Sunday, October 13, 2013

A night at the Artists’ Quarter: Bill Carrothers After Hours Trio

Bill Carrothers by John Whiting
Saturday, October 12, 2013: Bill Carrothers, piano; Billy Peterson, bass; Kenny Horst, drums

Now that the word is out that the Artists’ Quarter, the storied St. Paul basement jazz club, will close its doors on January 1, people are coming to see it before it’s gone.

Last night, the joint was jumping. Some were there out of curiosity, others because the recent press about the closing was the first time they’d heard of the AQ, since it has never been big on advertising.

But many were there to hear the weekend’s headliner, the great pianist Bill Carrothers. He’s one of several artists who live elsewhere but play semi-regularly at the AQ (we learned last night he’ll probably return in November) and nowhere else in the Twin Cities.

Davis Wilson, the AQ’s venerable doorman – a former sailor, voracious intellect, diehard liberal, Christmas Santa, and channeler of Lord Buckley – introduced Carrothers with his usual flair: “My lords and ladies, we at the Artists’ Quarter are pleased … and … flipped to present one of the most authentic geniuses in jazz. Pay close attention and dig it!”

Davis Wilson by John Whiting
And then Carrothers played a passionate, virtuosic, joyous, emotional program of tunes he picked out of the air, some of which took brief detours into other tunes he picked out of the air. 

After the final song in the last set, he said, “That was ‘Nature Boy.’ Before that, I have no idea. It’s all a blur. The more of a blur it is, the better it is.”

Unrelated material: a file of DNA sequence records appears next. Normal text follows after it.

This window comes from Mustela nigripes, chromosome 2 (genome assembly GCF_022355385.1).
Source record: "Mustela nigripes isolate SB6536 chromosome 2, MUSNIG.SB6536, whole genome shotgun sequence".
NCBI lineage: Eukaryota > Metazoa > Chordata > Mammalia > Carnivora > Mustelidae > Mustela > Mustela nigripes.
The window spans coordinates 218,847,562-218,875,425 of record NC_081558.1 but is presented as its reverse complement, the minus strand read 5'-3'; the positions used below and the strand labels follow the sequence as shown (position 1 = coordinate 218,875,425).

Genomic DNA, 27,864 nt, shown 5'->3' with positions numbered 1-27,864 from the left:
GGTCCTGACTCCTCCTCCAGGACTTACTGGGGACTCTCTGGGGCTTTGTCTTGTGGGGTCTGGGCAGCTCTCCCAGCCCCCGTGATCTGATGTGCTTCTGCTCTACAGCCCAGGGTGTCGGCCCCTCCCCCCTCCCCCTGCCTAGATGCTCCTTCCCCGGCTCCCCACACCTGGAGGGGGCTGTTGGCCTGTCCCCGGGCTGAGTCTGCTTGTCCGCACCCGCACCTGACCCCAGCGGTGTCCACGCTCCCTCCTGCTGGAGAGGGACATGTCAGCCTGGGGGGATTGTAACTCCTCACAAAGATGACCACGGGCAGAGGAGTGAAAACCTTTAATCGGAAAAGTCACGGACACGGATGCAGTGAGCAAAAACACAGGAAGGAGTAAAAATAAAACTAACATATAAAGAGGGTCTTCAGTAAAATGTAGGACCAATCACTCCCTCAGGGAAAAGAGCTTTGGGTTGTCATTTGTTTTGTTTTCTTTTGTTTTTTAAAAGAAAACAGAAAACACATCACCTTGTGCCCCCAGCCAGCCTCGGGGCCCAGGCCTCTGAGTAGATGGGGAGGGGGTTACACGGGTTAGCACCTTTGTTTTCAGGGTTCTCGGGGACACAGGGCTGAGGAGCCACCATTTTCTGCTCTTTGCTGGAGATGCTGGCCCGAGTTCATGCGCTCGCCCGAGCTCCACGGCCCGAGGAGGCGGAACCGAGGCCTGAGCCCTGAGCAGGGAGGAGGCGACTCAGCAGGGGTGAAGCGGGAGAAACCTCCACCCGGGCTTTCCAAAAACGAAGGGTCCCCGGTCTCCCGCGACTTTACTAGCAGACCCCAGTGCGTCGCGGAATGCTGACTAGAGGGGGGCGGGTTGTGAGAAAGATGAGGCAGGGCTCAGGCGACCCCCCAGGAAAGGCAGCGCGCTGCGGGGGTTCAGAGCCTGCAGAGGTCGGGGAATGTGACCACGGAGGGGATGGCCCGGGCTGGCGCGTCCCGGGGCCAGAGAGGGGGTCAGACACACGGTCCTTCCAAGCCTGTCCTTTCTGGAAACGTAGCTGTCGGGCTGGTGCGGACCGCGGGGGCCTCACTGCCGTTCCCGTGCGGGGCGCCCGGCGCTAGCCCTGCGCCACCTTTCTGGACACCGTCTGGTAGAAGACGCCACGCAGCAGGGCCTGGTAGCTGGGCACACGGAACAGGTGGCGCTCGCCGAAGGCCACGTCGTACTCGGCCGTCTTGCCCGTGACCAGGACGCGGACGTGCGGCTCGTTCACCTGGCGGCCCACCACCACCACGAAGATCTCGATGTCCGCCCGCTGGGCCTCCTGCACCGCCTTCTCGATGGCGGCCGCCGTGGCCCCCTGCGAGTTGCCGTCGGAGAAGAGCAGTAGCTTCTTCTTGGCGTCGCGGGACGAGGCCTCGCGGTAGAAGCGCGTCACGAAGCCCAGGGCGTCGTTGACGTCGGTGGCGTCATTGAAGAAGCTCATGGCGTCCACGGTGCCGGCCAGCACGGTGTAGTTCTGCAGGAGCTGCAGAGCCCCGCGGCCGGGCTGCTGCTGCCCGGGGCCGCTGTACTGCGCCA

If you were sitting close enough, you could see him, before each song, put his hands over the keys, bow his head, lean in, and think … what next? You could see his fingers try out ideas in the air, his hands move slightly from key to key, chord to chord. Then he’d look up at Billy Peterson, say a word or two, and Peterson would turn quickly to Kenny Horst and repeat whatever Carrothers had said, and they’d be off.

The After Hours Trio by John Whiting
Over the course of two sets, we heard ballads and standards, Cole Porter and Monk, a hymn, a bugle call (played on piano), a bit of Barbra Streisand, and that’s just what I was able to identify. My loose reconstruction of the night’s music (which I will happily update/correct):
A ballad
Something swinging
“A Nightingale Sang in Berkeley Square”
A standard
“On Green Dolphin Street,” with moments of “I’m Getting Sentimental Over You” and what might have been an old Glenn Miller tune
“But Not for Me,” with a taste of Monk’s “Bemsha Swing”
“Joy Spring”
“Just in Time”
“Eternal Father, Strong to Save,” a.k.a. the Navy Hymn
“Let’s Misbehave”
“Nature Boy”
A ballad, with moments of “Evergreen”
Carrothers can play anything, and does – dense block chords and airy arpeggios, cries and whispers, complex rhythms and simple 4/4s. His imagination is boundless and his dynamics are exquisite. He must have seen and experienced real beauty in his life, because he communicates it without reservation. He’s playful, but privately, with the other musicians on stage and not so much with the audience; he never tells jokes or stories and seldom lets you know what he just played or is about to play, which explains my spotty set list.